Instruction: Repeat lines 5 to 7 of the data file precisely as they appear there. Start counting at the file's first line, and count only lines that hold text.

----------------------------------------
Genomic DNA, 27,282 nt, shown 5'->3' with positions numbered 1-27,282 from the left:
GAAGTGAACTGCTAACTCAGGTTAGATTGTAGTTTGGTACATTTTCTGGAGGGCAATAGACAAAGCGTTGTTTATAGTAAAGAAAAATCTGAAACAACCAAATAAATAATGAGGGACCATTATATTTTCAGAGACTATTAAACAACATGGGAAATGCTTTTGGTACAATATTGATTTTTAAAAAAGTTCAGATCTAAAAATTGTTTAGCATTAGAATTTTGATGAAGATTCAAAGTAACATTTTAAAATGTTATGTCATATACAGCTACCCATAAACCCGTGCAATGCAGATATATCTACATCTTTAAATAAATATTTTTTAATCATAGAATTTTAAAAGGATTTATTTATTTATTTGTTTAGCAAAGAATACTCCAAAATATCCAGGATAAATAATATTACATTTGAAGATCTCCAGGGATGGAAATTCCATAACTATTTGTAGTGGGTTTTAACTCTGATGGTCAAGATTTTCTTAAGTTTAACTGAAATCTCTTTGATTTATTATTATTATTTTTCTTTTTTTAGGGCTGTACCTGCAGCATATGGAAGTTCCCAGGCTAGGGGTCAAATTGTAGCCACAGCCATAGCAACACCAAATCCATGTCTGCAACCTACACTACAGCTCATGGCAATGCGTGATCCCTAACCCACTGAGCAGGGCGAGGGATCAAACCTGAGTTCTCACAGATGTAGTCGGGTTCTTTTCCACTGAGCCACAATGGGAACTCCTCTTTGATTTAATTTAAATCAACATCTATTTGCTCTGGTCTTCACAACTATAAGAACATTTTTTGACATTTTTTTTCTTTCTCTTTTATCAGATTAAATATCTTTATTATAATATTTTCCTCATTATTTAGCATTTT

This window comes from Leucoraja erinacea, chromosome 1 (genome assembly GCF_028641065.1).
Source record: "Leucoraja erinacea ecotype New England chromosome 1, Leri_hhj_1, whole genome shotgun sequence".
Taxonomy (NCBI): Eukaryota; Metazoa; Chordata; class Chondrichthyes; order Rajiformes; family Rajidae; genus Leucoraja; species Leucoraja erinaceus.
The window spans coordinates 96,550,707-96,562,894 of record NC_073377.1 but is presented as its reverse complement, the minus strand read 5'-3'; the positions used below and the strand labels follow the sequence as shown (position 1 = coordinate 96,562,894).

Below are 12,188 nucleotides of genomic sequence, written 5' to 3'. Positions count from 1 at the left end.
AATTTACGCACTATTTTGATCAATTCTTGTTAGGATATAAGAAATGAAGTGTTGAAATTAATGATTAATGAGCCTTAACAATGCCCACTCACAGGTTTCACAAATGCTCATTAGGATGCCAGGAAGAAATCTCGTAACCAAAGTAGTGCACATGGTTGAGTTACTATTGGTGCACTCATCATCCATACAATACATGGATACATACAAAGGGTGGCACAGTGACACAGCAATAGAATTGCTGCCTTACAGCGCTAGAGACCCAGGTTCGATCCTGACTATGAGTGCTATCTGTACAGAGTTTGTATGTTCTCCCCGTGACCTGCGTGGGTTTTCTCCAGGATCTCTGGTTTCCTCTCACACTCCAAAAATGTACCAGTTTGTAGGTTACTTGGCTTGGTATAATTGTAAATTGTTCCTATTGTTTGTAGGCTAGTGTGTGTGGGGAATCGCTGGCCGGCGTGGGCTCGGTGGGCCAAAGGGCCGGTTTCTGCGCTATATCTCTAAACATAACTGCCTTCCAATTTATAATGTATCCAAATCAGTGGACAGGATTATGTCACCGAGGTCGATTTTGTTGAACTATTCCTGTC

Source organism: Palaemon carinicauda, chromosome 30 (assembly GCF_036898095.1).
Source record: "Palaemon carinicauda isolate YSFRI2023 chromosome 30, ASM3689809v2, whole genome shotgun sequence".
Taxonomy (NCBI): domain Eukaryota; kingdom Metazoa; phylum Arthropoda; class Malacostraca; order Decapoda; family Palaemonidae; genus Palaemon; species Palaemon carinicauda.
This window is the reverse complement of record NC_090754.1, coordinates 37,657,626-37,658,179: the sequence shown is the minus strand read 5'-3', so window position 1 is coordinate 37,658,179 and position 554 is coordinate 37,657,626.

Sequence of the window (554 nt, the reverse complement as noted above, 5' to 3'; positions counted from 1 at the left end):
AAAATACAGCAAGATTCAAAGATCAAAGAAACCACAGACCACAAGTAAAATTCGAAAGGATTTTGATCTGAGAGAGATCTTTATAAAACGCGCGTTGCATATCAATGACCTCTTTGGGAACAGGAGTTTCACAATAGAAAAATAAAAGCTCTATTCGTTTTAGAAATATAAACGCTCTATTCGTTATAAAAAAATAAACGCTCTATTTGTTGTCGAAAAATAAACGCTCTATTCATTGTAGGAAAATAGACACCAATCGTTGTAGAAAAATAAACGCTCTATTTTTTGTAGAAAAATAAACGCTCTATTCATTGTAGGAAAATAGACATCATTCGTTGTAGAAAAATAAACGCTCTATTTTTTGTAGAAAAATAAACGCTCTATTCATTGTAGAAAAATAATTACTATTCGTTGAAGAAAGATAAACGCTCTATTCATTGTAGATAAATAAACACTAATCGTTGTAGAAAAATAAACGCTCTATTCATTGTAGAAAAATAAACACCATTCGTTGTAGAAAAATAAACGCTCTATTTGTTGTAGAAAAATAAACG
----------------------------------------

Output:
Taxonomy (NCBI): Eukaryota; Metazoa; Chordata; class Chondrichthyes; order Rajiformes; family Rajidae; genus Leucoraja; species Leucoraja erinaceus.
The window spans coordinates 96,550,707-96,562,894 of record NC_073377.1 but is presented as its reverse complement, the minus strand read 5'-3'; the positions used below and the strand labels follow the sequence as shown (position 1 = coordinate 96,562,894).

Below are 12,188 nucleotides of genomic sequence, written 5' to 3'. Positions count from 1 at the left end.